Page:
This drawing captures a delightful moment I witnessed in Addo Elephant National Park, South Africa. It’s a perfect example of how patience and observation can lead to unique opportunities in wildlife art.

I was on a self-drive safari in Addo, known for its significant elephant population. As I waited quietly in my vehicle, I noticed a small family of elephants in the distance. Among them was a young calf that caught my attention with its playful antics.

What made this scene special was the calf’s behavior. For quite some time, I watched as this young elephant attempted to balance on three legs, much like a child might practice standing on one foot.

The calf wobbled back and forth, clearly enjoying this self-imposed challenge. It was a beautiful display of the playful nature of young elephants, something not often captured in typical wildlife art.

In ‘Balancing Act’, I focused on conveying the joy of this playful moment. The challenge was to capture not just the physical act of balancing, but also the sense of fun and experimentation evident in the calf’s behavior.

I played around with the positioning of the head, and after some adjustments, I decided to use another photo in the sequence and transplant the better head shot onto the body.

My source elephant photos for  drawing 'Balancing Act'
My Source Photos for ‘Balancing Act’

I used mechanical pencils to render the texture of the elephant’s skin, paying particular attention to the seamless join around the head and shoulders.

Addo National Park

I should mention that Addo Elephant National Park is a testament to successful conservation efforts. Established in 1931 to protect the last 11 elephants in the area, it now boasts a population of over 600 elephants.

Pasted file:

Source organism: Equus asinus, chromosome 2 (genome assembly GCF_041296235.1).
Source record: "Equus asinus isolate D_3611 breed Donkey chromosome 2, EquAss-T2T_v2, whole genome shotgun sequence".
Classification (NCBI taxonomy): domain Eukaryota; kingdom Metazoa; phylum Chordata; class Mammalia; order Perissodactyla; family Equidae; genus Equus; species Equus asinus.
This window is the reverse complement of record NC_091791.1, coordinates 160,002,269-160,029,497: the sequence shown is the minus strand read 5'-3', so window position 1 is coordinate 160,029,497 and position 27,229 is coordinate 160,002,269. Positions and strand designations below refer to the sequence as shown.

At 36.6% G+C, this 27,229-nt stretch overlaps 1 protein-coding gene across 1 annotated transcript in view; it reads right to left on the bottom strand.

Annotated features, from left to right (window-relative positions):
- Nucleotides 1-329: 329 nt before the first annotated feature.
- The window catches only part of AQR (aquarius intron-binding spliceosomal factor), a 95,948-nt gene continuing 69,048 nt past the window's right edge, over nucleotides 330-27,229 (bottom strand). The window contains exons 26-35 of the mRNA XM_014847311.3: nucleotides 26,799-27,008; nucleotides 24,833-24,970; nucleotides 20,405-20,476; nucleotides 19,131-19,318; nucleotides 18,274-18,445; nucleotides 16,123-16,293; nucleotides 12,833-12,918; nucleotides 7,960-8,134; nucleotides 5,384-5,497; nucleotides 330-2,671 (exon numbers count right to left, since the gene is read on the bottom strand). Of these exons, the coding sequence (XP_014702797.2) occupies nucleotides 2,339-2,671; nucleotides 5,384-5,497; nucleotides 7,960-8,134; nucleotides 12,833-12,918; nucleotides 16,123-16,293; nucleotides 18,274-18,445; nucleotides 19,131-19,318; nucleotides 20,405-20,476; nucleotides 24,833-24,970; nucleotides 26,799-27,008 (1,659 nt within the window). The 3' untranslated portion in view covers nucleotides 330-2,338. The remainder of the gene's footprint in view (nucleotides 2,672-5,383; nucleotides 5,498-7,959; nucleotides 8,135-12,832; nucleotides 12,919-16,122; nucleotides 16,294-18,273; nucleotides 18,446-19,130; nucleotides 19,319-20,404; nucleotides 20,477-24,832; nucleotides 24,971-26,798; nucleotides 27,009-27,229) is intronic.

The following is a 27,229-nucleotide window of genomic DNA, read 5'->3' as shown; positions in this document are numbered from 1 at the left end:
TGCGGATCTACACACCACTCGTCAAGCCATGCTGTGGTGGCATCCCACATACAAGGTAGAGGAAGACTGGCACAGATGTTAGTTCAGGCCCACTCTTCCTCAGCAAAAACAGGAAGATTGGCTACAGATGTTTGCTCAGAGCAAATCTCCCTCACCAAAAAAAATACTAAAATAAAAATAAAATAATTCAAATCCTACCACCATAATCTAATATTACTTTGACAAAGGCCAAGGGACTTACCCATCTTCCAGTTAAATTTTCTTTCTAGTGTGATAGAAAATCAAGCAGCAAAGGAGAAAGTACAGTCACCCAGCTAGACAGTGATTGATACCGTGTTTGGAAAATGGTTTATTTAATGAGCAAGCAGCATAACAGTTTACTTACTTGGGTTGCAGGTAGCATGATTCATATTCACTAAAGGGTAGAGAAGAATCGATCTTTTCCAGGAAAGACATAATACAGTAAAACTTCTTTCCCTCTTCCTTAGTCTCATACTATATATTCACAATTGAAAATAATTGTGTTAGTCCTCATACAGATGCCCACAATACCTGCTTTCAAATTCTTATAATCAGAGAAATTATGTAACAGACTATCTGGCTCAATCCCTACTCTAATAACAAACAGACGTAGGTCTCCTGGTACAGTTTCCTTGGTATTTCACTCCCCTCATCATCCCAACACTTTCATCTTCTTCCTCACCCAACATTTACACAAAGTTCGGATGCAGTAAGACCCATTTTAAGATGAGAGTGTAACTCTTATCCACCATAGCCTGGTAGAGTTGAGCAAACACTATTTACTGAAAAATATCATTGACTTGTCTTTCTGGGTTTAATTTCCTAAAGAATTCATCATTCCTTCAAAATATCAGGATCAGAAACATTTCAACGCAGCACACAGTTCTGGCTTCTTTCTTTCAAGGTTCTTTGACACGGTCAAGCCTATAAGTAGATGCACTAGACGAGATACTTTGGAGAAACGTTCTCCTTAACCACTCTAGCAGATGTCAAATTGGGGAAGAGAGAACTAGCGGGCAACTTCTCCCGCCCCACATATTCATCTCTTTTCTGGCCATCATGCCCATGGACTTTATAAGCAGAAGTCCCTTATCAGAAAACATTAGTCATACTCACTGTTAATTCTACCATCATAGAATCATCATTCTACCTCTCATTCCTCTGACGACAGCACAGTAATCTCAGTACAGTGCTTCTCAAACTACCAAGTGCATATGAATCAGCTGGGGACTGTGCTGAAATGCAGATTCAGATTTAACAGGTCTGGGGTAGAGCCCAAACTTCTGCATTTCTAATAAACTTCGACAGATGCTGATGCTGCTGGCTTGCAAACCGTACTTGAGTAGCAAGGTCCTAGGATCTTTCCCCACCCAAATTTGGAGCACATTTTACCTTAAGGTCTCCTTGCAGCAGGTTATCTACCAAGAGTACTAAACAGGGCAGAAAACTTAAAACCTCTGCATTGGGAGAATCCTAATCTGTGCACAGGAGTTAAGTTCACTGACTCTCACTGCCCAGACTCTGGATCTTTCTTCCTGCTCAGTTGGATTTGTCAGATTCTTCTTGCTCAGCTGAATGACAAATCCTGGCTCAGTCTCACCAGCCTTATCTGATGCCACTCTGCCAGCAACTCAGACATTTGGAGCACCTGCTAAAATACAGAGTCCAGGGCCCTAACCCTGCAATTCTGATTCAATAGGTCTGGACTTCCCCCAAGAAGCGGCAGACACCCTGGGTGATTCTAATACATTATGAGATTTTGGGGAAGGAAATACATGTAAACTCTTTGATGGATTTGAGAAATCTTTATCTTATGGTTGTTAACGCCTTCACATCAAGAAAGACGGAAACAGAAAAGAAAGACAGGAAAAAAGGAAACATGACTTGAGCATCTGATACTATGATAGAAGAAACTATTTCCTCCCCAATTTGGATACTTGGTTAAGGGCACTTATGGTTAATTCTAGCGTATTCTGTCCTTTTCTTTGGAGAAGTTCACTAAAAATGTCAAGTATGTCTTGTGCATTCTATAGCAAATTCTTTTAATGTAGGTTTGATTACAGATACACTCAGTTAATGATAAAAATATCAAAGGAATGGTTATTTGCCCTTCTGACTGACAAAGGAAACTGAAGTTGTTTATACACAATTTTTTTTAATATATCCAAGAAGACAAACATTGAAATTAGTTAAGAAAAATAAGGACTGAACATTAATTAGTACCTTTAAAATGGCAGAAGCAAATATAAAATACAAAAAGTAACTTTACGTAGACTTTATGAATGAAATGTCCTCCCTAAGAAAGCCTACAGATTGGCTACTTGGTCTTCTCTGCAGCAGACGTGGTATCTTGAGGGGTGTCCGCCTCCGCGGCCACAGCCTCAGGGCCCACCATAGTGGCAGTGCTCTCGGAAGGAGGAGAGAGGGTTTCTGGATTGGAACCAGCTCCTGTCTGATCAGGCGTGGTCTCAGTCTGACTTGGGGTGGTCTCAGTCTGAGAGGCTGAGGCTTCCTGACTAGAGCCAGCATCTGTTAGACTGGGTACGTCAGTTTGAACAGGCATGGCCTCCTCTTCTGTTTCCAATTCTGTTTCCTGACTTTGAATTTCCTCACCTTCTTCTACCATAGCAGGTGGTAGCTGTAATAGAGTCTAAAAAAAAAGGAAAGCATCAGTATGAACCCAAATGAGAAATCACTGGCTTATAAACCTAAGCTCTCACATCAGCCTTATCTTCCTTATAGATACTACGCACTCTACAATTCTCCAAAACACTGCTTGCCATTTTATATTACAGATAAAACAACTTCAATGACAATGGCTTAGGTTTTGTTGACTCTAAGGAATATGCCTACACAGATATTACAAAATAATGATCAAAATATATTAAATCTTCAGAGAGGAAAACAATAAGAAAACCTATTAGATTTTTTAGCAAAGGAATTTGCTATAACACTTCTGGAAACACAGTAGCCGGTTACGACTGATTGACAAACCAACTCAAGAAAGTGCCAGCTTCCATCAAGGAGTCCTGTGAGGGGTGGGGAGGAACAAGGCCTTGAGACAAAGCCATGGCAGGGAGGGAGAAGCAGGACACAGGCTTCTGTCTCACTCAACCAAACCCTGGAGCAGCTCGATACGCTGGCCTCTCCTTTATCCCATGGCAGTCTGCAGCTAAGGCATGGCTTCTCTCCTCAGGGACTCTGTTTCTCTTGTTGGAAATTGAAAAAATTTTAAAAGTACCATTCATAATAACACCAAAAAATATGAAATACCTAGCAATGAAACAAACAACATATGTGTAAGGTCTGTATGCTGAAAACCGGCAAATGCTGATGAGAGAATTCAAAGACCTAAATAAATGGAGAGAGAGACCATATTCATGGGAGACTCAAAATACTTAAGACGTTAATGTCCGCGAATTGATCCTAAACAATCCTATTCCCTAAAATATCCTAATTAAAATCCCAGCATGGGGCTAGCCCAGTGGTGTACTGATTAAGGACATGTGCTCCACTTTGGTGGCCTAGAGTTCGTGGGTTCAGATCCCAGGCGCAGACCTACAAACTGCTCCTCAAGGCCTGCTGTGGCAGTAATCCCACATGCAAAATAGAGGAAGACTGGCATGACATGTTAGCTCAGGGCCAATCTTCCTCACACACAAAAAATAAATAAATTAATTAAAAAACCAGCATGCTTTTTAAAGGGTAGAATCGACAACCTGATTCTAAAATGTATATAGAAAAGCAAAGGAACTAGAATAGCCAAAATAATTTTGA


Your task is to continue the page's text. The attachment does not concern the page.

It now boasts a thriving elephant population and has recently seen the reintroduction of the Big 5. What’s more, the park is surrounded by private game reserves. This is a conservation success story.

'Family Life' A realistic Pencil drawing by Kevin Hayler
‘Family Life’ A Pencil Drawing by Kevin Hayler

‘Family Life’ A Drawing of a Family of Working Asian Elephants in India

This drawing captures elephant life in Kaziranga National Park, Assam, where semi-wild working elephants play a crucial role in both conservation and tourism.

They carry a maximum of 4 people for a one-hour early morning walk in the park, there are two rides a day. The elephants are also used to patrol the park.

At the end of their shifts, elephants are turned out to graze.

Although there is a large wild elephant population in the park, they are hard to see unless they step into the open ground or cross the road. For that reason, I took some photos of these working elephants.

In ‘Family Life’, I focused on the composition showing adults in protective stances around the calf. It illustrates the strong family bonds that exist among elephants.

The calf is the focal point, and it was fun making tiny adjustments and tweaks to create more interest in the scene.

You can see how I’ve played around with the head, removing the wet patches above the eyes and adding flapping ears.

You can also see how I’ve expanded the composition to include extra legs. It just goes to show that an artist doesn’t have to take award-winning photos to do a good job.